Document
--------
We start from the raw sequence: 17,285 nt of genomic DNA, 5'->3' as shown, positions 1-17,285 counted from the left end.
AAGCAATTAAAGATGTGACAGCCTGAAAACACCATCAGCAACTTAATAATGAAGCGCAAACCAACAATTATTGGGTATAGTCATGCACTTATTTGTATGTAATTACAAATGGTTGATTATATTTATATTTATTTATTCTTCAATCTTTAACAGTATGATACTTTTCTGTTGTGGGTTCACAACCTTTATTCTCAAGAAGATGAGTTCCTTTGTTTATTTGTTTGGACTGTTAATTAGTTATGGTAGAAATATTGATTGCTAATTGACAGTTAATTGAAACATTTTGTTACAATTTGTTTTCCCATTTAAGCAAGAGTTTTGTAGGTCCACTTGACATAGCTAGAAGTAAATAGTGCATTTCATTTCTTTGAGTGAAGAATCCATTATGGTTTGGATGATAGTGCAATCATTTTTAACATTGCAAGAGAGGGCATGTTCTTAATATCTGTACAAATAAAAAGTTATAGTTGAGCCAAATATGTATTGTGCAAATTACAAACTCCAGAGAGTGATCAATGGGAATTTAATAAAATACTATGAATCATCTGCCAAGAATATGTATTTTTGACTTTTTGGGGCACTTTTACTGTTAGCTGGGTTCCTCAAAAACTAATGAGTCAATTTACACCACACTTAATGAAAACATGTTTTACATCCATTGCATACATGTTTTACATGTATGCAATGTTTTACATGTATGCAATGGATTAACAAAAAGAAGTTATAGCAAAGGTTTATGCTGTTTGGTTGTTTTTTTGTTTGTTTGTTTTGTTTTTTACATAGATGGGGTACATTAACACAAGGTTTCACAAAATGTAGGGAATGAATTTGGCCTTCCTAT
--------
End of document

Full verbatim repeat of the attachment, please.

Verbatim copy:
We start from the raw sequence: 17,285 nt of genomic DNA, 5'->3' as shown, positions 1-17,285 counted from the left end.
AAGCAATTAAAGATGTGACAGCCTGAAAACACCATCAGCAACTTAATAATGAAGCGCAAACCAACAATTATTGGGTATAGTCATGCACTTATTTGTATGTAATTACAAATGGTTGATTATATTTATATTTATTTATTCTTCAATCTTTAACAGTATGATACTTTTCTGTTGTGGGTTCACAACCTTTATTCTCAAGAAGATGAGTTCCTTTGTTTATTTGTTTGGACTGTTAATTAGTTATGGTAGAAATATTGATTGCTAATTGACAGTTAATTGAAACATTTTGTTACAATTTGTTTTCCCATTTAAGCAAGAGTTTTGTAGGTCCACTTGACATAGCTAGAAGTAAATAGTGCATTTCATTTCTTTGAGTGAAGAATCCATTATGGTTTGGATGATAGTGCAATCATTTTTAACATTGCAAGAGAGGGCATGTTCTTAATATCTGTACAAATAAAAAGTTATAGTTGAGCCAAATATGTATTGTGCAAATTACAAACTCCAGAGAGTGATCAATGGGAATTTAATAAAATACTATGAATCATCTGCCAAGAATATGTATTTTTGACTTTTTGGGGCACTTTTACTGTTAGCTGGGTTCCTCAAAAACTAATGAGTCAATTTACACCACACTTAATGAAAACATGTTTTACATCCATTGCATACATGTTTTACATGTATGCAATGTTTTACATGTATGCAATGGATTAACAAAAAGAAGTTATAGCAAAGGTTTATGCTGTTTGGTTGTTTTTTTGTTTGTTTGTTTTGTTTTTTACATAGATGGGGTACATTAACACAAGGTTTCACAAAATGTAGGGAATGAATTTGGCCTTCCTAT